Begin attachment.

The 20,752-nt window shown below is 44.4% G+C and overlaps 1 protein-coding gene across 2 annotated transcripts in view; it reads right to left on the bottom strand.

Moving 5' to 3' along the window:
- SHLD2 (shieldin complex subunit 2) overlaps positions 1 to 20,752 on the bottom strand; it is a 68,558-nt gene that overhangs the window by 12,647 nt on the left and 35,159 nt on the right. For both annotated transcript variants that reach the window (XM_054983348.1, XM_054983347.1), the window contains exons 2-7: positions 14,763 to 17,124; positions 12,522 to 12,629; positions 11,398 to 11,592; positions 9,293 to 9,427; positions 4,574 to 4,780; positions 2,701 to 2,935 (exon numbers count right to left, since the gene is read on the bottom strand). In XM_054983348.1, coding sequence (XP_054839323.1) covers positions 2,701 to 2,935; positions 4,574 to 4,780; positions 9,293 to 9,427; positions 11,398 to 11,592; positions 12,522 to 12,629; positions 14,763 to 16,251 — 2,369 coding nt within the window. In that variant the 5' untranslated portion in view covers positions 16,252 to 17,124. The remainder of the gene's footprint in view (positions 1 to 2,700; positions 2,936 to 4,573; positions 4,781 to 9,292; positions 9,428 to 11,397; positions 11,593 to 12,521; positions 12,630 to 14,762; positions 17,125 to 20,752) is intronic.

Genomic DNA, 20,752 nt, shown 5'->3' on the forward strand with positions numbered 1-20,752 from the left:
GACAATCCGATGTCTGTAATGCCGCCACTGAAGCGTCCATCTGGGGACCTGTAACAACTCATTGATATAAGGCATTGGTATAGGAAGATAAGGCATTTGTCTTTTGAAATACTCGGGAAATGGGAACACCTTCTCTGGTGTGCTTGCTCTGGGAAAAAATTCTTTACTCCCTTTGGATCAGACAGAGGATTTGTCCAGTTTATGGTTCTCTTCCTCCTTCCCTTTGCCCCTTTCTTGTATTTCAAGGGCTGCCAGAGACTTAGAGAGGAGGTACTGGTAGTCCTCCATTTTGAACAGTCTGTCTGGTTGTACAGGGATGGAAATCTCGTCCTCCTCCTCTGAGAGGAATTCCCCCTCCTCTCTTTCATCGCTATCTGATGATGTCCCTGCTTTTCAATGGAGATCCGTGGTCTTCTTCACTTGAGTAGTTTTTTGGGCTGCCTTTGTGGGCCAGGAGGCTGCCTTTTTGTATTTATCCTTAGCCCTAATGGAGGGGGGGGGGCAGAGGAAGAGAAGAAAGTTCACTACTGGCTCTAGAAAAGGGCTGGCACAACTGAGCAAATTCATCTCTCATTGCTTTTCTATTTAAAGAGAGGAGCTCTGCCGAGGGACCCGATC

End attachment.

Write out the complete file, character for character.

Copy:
The 20,752-nt window shown below is 44.4% G+C and overlaps 1 protein-coding gene across 2 annotated transcripts in view; it reads right to left on the bottom strand.

Moving 5' to 3' along the window:
- SHLD2 (shieldin complex subunit 2) overlaps positions 1 to 20,752 on the bottom strand; it is a 68,558-nt gene that overhangs the window by 12,647 nt on the left and 35,159 nt on the right. For both annotated transcript variants that reach the window (XM_054983348.1, XM_054983347.1), the window contains exons 2-7: positions 14,763 to 17,124; positions 12,522 to 12,629; positions 11,398 to 11,592; positions 9,293 to 9,427; positions 4,574 to 4,780; positions 2,701 to 2,935 (exon numbers count right to left, since the gene is read on the bottom strand). In XM_054983348.1, coding sequence (XP_054839323.1) covers positions 2,701 to 2,935; positions 4,574 to 4,780; positions 9,293 to 9,427; positions 11,398 to 11,592; positions 12,522 to 12,629; positions 14,763 to 16,251 — 2,369 coding nt within the window. In that variant the 5' untranslated portion in view covers positions 16,252 to 17,124. The remainder of the gene's footprint in view (positions 1 to 2,700; positions 2,936 to 4,573; positions 4,781 to 9,292; positions 9,428 to 11,397; positions 11,593 to 12,521; positions 12,630 to 14,762; positions 17,125 to 20,752) is intronic.

Genomic DNA, 20,752 nt, shown 5'->3' on the forward strand with positions numbered 1-20,752 from the left:
GACAATCCGATGTCTGTAATGCCGCCACTGAAGCGTCCATCTGGGGACCTGTAACAACTCATTGATATAAGGCATTGGTATAGGAAGATAAGGCATTTGTCTTTTGAAATACTCGGGAAATGGGAACACCTTCTCTGGTGTGCTTGCTCTGGGAAAAAATTCTTTACTCCCTTTGGATCAGACAGAGGATTTGTCCAGTTTATGGTTCTCTTCCTCCTTCCCTTTGCCCCTTTCTTGTATTTCAAGGGCTGCCAGAGACTTAGAGAGGAGGTACTGGTAGTCCTCCATTTTGAACAGTCTGTCTGGTTGTACAGGGATGGAAATCTCGTCCTCCTCCTCTGAGAGGAATTCCCCCTCCTCTCTTTCATCGCTATCTGATGATGTCCCTGCTTTTCAATGGAGATCCGTGGTCTTCTTCACTTGAGTAGTTTTTTGGGCTGCCTTTGTGGGCCAGGAGGCTGCCTTTTTGTATTTATCCTTAGCCCTAATGGAGGGGGGGGGGCAGAGGAAGAGAAGAAAGTTCACTACTGGCTCTAGAAAAGGGCTGGCACAACTGAGCAAATTCATCTCTCATTGCTTTTCTATTTAAAGAGAGGAGCTCTGCCGAGGGACCCGATC